Etc., etc., etc. - worth reading!
Here is one example of the economic principles espoused. He responds to the criticism that the government is wasteful by stating private citizens can be wasteful too. He then uses an example of some extremely wealthy individuals throwing ridiculously extravagant birthday parties for their children.
I would certainly agree that many people spend lots of money on things that I would not. If it is their money then it is their right. How does this make government waste right?
The book represents the author's plan for a planned society of mediocrity based on HIS value system.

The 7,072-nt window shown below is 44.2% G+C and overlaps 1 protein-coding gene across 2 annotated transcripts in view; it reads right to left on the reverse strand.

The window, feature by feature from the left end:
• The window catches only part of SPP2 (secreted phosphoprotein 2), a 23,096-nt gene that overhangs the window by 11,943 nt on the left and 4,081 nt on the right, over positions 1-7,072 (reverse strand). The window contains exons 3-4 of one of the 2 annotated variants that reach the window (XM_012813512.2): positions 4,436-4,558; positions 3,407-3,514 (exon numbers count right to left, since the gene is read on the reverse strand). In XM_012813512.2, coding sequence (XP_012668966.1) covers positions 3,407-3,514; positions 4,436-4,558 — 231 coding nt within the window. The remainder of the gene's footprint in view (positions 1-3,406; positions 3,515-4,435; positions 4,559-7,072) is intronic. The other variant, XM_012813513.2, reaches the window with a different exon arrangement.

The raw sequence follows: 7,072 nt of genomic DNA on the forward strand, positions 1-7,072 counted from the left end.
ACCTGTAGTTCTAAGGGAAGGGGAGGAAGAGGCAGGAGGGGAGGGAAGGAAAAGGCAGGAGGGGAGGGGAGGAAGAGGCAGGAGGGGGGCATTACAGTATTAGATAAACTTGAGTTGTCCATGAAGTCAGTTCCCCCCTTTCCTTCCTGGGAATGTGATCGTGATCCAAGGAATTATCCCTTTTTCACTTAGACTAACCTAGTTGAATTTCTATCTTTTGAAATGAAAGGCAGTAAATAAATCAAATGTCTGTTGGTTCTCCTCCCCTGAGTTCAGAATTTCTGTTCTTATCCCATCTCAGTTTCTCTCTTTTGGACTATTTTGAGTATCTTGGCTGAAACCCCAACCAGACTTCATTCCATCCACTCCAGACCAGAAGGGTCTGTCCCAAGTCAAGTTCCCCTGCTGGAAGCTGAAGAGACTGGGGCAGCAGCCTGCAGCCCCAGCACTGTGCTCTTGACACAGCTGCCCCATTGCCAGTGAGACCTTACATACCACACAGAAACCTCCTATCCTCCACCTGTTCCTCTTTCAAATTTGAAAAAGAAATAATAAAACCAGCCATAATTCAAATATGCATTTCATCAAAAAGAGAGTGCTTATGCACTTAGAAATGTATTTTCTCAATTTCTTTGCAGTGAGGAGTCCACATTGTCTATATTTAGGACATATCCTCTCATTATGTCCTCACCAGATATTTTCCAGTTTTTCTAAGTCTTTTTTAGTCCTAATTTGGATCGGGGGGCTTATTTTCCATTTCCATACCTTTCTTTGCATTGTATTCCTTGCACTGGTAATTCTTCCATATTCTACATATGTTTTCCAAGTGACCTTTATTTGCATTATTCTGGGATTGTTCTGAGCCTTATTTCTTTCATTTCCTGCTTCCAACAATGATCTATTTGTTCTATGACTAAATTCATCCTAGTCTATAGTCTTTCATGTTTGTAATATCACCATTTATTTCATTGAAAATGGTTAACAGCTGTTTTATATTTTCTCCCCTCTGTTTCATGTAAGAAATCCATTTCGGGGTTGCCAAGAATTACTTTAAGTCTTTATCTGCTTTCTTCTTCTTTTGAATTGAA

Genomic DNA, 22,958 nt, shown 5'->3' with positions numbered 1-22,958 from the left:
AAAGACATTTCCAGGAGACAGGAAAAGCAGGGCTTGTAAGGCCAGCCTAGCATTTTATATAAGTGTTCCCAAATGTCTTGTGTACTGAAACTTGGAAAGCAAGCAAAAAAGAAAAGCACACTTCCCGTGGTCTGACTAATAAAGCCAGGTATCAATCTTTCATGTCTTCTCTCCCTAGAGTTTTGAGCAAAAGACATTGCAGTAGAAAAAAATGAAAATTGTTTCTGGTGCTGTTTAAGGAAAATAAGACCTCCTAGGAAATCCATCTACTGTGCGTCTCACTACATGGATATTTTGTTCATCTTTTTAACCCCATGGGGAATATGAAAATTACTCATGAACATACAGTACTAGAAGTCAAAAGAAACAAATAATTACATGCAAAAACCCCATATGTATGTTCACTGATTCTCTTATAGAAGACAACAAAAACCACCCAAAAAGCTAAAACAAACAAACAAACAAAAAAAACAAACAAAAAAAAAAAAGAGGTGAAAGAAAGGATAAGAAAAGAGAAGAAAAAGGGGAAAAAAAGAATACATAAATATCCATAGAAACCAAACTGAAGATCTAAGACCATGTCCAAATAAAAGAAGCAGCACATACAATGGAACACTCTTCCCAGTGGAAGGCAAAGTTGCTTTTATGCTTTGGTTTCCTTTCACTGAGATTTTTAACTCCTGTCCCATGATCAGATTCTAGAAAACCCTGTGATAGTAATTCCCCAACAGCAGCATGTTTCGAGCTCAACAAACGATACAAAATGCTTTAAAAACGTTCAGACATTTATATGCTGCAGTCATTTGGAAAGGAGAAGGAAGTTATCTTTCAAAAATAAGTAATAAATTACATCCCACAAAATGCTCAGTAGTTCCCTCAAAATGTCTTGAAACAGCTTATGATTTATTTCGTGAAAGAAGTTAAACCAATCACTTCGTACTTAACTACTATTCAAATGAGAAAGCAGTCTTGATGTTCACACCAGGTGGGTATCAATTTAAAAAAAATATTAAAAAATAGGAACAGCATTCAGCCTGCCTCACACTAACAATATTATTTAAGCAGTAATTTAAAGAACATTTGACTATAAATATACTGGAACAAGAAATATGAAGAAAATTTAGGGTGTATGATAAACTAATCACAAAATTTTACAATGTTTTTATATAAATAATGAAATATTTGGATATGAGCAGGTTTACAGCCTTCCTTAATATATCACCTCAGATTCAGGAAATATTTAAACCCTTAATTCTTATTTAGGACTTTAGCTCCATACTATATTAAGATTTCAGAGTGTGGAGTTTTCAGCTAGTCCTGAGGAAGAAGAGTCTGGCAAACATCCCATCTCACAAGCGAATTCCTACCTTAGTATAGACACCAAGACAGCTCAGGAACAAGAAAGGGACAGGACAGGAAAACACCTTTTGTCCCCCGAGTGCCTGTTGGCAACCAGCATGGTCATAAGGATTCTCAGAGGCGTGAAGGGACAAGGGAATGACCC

Be aware that this book is the same content that the one named : The Return of The Economic Naturalist: How Economics Helps Make Sense of Your World.
I bought 2 books with different name but same content ;-)
The book consists of a collection of prior articles, organized by general themes and woven together with additional narrative. The book should not be looked at as "the definitive word" on the topics in question; indeed, Frank himself prefaces his article on the AOL/Time Warner merger with the caution that it was the worst piece he'd ever written. However, the book does take a look at various economic topics in an accessible an engaging way, and presents interesting perspectives that would probably be new to most.
Those with a strong ideological tilt in either direction will probably not appreciate the book, but it does provide an interesting and engaging look at a variety of economic concepts in play in the real world.